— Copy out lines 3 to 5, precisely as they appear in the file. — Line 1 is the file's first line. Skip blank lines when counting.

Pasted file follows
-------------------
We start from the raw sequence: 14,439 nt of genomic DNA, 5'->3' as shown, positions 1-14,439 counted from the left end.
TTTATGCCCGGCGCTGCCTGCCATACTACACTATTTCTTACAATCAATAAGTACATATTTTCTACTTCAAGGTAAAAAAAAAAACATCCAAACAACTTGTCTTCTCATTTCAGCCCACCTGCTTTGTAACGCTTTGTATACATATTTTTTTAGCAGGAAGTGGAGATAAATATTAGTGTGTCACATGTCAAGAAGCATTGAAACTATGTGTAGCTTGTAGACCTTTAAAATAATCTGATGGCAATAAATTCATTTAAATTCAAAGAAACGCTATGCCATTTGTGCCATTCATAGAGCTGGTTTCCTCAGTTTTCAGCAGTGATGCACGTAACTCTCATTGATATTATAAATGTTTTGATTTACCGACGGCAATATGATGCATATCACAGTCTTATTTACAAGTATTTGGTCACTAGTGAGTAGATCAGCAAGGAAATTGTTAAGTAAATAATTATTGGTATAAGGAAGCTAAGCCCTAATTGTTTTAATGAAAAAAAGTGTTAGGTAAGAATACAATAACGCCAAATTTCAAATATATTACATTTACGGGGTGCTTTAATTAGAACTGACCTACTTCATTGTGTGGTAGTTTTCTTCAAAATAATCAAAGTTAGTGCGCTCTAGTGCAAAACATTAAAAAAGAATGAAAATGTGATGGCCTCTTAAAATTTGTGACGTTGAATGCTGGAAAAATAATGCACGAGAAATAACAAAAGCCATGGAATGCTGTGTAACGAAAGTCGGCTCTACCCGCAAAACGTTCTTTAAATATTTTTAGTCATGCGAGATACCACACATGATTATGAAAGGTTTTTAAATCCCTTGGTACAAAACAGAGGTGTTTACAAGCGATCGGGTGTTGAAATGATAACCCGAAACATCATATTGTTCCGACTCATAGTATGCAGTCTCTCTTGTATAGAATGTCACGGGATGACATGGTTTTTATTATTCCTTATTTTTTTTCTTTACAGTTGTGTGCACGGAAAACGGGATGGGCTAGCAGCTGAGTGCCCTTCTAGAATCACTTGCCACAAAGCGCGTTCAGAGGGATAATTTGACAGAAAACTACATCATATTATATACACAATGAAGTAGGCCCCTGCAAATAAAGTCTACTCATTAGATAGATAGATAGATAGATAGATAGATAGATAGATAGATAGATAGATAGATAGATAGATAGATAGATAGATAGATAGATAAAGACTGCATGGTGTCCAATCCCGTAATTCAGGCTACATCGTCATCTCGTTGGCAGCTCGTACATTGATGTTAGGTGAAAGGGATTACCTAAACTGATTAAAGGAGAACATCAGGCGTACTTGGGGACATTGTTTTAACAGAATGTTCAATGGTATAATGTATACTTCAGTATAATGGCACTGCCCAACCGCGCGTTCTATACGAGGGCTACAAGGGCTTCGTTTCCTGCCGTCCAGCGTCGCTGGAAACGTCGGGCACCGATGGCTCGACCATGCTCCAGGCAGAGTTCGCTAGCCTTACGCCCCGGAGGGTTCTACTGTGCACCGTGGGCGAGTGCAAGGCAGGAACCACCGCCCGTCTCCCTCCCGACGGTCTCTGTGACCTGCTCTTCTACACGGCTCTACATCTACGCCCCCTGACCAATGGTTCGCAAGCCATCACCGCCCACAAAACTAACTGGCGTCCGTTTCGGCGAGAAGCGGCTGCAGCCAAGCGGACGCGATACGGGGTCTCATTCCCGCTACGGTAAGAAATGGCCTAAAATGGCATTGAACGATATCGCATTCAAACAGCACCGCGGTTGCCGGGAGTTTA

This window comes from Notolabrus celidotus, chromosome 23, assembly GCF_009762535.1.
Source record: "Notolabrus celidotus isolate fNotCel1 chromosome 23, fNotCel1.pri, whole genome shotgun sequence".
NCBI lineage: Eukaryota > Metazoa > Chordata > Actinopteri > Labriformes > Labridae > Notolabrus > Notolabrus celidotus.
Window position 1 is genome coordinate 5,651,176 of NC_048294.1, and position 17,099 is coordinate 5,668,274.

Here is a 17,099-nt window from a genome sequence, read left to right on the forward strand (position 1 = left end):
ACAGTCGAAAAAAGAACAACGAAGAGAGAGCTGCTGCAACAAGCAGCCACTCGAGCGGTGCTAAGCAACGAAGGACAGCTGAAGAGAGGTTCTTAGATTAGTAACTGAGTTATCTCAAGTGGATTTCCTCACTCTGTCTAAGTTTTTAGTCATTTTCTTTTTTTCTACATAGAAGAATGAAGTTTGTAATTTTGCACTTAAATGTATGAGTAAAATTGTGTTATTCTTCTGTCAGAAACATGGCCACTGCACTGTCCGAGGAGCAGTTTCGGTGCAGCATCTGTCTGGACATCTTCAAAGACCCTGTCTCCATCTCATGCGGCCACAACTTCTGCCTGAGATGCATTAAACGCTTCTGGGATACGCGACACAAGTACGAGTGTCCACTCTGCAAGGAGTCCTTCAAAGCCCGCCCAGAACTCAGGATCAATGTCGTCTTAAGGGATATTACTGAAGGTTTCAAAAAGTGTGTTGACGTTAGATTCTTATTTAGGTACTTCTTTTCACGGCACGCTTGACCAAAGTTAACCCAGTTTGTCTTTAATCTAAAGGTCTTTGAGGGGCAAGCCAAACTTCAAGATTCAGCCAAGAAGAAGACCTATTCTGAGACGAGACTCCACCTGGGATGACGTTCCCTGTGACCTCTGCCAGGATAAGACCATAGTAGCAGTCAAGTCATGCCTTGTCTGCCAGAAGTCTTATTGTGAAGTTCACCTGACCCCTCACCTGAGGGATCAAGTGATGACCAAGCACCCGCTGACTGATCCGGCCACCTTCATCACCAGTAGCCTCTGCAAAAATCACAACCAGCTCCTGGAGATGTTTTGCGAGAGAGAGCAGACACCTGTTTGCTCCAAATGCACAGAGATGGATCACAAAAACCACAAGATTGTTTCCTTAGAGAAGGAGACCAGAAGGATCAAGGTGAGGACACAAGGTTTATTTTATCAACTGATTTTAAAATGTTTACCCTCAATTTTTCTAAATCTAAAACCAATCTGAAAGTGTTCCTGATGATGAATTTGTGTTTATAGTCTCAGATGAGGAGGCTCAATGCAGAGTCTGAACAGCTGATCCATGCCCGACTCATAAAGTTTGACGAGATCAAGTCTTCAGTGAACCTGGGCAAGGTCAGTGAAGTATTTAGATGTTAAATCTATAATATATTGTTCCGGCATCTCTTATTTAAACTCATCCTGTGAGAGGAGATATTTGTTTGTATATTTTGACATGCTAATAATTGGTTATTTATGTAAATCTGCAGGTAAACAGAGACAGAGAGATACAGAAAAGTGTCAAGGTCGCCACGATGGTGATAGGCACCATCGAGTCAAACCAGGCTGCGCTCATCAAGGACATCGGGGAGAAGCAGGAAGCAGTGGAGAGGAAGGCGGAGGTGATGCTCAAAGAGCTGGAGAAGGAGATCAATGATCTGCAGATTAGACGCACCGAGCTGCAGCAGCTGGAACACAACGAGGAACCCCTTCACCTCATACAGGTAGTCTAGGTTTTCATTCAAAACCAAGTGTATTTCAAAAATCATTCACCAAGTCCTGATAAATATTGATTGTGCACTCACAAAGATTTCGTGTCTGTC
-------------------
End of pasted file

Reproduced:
This window comes from Notolabrus celidotus, chromosome 23, assembly GCF_009762535.1.
Source record: "Notolabrus celidotus isolate fNotCel1 chromosome 23, fNotCel1.pri, whole genome shotgun sequence".
NCBI lineage: Eukaryota > Metazoa > Chordata > Actinopteri > Labriformes > Labridae > Notolabrus > Notolabrus celidotus.